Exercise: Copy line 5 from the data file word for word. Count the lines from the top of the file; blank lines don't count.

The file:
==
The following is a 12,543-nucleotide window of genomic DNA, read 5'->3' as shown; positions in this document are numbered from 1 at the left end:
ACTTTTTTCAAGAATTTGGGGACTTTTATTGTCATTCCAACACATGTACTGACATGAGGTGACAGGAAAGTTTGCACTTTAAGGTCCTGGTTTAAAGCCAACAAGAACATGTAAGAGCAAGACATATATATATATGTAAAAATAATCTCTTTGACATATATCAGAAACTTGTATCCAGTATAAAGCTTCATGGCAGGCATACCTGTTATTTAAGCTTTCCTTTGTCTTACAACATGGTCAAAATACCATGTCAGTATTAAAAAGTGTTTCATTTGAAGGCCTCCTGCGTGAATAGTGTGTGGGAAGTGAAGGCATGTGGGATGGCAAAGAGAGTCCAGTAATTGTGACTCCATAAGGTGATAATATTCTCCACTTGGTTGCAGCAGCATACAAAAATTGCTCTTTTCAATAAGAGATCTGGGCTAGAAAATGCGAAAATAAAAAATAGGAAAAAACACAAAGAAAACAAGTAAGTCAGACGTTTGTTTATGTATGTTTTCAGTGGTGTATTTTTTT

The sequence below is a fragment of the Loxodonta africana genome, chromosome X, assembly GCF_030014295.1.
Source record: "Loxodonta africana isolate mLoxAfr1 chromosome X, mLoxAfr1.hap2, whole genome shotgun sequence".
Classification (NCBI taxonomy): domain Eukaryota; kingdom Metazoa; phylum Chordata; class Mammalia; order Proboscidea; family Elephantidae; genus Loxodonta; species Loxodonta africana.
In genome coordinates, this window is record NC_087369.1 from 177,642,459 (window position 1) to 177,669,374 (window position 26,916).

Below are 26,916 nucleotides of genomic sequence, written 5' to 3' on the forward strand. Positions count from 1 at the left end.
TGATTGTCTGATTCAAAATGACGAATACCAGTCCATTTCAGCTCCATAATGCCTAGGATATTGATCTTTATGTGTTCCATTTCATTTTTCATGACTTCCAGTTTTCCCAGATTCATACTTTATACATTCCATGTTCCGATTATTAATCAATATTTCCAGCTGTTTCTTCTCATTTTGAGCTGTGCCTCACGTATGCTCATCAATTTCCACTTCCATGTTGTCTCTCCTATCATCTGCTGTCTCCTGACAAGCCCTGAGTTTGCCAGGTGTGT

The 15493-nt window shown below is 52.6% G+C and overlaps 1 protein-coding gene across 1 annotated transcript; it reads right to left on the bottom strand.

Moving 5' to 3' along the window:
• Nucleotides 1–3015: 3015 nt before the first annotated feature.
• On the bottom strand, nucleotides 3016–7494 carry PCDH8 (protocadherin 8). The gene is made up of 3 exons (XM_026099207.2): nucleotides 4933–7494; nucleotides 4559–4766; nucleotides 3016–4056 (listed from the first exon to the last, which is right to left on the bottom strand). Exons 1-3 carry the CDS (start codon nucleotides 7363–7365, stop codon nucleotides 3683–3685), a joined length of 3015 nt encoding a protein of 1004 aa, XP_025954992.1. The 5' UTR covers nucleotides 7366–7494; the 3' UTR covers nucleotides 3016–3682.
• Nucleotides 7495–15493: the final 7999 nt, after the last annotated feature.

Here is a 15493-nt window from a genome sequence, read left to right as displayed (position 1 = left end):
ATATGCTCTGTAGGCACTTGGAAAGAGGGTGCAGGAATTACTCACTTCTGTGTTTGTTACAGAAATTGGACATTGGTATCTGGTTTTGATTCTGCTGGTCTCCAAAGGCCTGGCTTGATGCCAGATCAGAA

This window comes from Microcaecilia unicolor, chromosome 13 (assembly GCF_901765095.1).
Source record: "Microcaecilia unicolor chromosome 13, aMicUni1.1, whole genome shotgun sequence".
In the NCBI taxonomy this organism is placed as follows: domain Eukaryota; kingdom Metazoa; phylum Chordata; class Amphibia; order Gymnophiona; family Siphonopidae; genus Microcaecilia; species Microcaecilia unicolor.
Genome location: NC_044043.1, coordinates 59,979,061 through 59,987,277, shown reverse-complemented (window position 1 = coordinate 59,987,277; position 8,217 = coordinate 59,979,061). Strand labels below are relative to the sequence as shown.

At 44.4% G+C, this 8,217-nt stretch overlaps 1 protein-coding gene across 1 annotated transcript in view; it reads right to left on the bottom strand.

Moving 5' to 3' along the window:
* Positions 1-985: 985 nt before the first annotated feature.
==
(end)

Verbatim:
Classification (NCBI taxonomy): domain Eukaryota; kingdom Metazoa; phylum Chordata; class Mammalia; order Proboscidea; family Elephantidae; genus Loxodonta; species Loxodonta africana.